And this all worked despite the fact that there was no one running the place. Yes, there are a few high-profile LGBTQ organizations such as Human Rights Watch, but they are not exactly a disciplined party that organizes and directs The Queers everywhere. Rather, the LGBTQ rights movement has since Stonewall been a chaotic mess of different factions, groups, and ideas. Discipline and hierarchy were not necessary.

The fact that a movement shaped like this succeeded is not an accident. Rather, it worked because it synergized with certain core features of modern liberal democracies. Under conditions of liberalism, strategies of extraction and coercion are difficult to implement. The state is very, very durable, and it will outlast you. The state is not composed of a brittle, exclusionary minority, ready to shatter at one blow from the disenfranchised many. Material conditions are pretty good and few people want to die for the revolution. There is a great diversity of people, identities, and opinions, not some waiting-to-be-woken-to-action 99% of homogenous thought and feeling. Fundamentally, the LGBTQ rights movement succeeded because our pitch was pretty good, and it convinced most people. The success of our movement can't be disentangled from the fact that in fact we are not rapists, perverts, and pedophiles, and that what we wanted was simply the same rights as everyone else.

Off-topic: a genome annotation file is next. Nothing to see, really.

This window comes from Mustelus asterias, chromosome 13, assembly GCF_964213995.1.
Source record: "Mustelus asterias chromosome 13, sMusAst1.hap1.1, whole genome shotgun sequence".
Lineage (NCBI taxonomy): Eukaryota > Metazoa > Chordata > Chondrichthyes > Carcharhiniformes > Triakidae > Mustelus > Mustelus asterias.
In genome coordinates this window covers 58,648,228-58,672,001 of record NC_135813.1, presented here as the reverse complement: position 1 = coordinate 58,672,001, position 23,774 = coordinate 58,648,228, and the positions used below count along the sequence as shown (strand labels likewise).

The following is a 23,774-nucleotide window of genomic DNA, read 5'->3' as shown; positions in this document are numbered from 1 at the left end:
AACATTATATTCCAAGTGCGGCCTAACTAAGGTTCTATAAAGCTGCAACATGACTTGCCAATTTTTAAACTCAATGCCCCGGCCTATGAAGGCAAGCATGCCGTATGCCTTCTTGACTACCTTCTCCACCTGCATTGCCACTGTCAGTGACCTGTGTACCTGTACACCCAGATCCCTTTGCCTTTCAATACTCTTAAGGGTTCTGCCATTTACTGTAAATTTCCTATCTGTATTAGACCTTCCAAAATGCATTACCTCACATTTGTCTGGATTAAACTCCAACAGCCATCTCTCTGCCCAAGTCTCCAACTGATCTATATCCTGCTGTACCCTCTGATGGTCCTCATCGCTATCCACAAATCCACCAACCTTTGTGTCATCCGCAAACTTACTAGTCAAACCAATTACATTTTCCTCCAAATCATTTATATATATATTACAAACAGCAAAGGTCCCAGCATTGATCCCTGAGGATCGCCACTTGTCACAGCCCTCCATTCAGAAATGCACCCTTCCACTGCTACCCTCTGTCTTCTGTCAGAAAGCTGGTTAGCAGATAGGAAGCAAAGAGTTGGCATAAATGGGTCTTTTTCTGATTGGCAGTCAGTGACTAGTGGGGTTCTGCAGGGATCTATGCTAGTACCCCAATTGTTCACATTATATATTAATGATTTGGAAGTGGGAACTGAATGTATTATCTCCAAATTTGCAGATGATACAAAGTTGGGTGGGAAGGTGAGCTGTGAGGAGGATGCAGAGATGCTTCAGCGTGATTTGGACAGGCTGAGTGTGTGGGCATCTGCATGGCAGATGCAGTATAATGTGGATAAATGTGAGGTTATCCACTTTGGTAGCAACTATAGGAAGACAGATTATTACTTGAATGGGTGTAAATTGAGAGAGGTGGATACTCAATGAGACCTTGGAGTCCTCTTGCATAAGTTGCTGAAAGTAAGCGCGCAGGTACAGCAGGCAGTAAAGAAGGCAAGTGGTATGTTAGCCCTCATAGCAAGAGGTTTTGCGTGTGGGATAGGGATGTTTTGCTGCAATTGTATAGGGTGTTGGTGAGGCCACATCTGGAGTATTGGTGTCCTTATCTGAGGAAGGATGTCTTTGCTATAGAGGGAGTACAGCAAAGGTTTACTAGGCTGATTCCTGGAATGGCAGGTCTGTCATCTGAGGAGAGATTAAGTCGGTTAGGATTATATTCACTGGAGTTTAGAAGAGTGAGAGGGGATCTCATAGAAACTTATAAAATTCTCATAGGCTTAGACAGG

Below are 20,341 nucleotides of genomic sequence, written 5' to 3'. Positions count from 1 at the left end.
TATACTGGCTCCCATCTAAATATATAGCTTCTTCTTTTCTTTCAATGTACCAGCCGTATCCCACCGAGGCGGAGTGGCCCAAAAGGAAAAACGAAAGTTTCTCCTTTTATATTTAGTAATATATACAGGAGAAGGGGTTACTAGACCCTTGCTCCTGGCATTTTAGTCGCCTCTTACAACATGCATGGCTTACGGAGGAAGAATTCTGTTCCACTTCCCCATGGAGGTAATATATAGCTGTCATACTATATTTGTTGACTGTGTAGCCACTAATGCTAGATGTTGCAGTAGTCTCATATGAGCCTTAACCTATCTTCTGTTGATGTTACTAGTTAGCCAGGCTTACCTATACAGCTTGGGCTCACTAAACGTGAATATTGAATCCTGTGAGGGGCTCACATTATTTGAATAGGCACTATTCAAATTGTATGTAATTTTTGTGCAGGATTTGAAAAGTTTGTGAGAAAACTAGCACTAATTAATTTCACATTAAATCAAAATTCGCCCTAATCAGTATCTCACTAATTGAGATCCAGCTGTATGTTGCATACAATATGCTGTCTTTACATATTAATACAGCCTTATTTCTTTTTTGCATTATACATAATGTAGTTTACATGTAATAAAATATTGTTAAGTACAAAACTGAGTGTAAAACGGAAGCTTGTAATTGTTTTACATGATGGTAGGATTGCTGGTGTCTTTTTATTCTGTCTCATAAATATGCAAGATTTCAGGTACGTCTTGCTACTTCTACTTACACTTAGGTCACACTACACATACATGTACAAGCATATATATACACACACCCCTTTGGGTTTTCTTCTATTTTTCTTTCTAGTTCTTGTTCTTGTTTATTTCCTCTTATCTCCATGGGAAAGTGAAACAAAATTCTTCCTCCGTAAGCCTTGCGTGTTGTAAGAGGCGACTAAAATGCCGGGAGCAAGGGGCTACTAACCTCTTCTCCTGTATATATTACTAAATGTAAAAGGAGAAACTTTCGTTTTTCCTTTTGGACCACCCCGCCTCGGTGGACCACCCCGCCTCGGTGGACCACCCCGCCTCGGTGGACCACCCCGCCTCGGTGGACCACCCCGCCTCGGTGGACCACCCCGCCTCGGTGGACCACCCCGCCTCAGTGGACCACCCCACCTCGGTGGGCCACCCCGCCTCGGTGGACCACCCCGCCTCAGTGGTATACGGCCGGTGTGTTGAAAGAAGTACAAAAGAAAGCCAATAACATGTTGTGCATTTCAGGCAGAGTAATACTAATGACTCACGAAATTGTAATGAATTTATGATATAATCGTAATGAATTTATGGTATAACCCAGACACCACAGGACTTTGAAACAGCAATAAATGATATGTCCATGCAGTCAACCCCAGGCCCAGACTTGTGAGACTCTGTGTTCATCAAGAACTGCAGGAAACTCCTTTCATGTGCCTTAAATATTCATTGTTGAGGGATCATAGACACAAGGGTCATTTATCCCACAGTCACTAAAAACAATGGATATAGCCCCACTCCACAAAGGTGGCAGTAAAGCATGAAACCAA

Police abolition is a weak inside strategy

Now for an unpleasant assertion: this is why the George Floyd protests failed. Their cause was righteous. Their outside component was extremely strong. Their inside component was not. In the heat of the moment, in the face of a roaring crowd, they convinced a supermajority of the Minneapolis City Council to commit to abolishing the police. But once that moment had passed, once they were no longer standing at the head of a roaring crowd but sitting in some fluorescent-lit conference room, they could not persuade the council to go beyond empty slogans and actually abolish the police. The outside component was as potent as anything we've seen in decades. But the inside component could not get the movement over the finish line.